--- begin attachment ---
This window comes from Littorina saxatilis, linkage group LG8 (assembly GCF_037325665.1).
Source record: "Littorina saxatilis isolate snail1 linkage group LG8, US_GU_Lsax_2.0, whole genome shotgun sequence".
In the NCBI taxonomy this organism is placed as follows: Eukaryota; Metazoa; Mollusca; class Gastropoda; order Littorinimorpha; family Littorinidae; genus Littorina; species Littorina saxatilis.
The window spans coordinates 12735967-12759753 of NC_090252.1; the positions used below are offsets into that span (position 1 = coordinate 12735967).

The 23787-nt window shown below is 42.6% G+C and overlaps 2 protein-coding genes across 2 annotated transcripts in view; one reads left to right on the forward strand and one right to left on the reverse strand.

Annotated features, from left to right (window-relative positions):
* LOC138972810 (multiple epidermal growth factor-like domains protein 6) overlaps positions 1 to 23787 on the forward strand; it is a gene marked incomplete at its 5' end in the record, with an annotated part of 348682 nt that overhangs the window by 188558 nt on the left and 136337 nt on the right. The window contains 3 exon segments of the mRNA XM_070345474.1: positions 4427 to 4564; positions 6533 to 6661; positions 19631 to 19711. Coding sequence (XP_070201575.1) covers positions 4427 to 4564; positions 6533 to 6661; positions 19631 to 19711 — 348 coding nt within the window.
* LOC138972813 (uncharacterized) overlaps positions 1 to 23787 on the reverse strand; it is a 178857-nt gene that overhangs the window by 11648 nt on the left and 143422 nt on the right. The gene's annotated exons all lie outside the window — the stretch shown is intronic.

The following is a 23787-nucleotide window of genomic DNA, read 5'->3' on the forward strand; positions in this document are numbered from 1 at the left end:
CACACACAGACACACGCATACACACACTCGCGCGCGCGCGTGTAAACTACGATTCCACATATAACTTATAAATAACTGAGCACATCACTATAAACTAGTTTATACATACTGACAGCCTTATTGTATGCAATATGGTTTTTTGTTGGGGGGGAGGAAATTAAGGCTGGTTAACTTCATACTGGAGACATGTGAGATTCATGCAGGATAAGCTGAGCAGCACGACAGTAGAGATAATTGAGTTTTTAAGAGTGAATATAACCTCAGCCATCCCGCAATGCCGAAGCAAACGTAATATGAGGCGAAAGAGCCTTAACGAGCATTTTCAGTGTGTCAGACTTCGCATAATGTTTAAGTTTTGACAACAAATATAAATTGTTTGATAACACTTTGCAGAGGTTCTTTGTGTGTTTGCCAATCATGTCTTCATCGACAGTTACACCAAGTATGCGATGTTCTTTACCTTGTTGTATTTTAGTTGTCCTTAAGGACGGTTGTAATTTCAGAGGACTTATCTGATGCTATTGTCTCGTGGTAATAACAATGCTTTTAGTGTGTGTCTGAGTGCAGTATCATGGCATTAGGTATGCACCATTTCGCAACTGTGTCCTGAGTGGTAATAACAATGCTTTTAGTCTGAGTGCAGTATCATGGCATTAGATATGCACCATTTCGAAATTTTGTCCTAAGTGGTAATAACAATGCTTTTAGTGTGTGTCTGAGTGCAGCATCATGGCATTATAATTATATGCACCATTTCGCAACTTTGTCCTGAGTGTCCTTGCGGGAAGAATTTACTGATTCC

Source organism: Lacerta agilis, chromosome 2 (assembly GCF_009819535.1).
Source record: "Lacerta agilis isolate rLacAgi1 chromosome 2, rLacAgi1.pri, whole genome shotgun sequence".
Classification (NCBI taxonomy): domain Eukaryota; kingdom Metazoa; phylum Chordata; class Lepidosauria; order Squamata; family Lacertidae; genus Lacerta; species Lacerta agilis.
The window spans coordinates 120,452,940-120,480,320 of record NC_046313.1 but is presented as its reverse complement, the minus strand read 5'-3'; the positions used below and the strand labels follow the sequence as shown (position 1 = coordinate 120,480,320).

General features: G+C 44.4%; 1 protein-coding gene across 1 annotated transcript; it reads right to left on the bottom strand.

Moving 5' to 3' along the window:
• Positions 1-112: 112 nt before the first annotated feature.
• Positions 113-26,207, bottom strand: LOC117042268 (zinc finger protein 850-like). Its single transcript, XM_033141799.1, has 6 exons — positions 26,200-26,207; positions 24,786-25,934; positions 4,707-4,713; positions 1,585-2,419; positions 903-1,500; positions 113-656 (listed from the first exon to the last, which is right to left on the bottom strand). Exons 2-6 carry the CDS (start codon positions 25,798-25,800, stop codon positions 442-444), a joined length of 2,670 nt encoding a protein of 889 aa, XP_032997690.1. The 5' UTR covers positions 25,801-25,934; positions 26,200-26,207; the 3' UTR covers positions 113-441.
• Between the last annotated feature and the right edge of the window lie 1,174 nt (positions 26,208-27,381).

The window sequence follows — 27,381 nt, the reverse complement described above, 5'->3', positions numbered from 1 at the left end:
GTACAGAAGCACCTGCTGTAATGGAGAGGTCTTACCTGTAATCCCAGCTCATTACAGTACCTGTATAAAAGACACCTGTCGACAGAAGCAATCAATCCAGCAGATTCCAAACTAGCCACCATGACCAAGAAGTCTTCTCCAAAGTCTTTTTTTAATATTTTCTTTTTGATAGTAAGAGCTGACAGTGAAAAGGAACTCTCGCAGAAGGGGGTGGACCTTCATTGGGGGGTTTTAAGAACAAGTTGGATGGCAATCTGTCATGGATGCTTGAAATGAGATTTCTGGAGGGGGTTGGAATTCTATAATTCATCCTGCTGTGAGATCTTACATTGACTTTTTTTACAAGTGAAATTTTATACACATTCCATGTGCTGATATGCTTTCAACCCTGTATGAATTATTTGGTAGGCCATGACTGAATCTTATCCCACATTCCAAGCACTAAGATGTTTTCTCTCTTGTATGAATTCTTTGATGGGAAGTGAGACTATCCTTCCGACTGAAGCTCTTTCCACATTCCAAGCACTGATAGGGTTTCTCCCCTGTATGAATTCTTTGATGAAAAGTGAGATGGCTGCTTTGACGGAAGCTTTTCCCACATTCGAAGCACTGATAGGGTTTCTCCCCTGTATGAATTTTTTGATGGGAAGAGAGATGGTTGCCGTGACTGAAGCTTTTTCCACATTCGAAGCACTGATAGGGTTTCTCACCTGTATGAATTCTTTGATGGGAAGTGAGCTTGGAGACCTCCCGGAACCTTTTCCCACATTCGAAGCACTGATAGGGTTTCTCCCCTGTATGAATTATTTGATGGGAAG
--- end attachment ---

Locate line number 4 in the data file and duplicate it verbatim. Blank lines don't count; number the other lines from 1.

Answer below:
The window spans coordinates 12735967-12759753 of NC_090252.1; the positions used below are offsets into that span (position 1 = coordinate 12735967).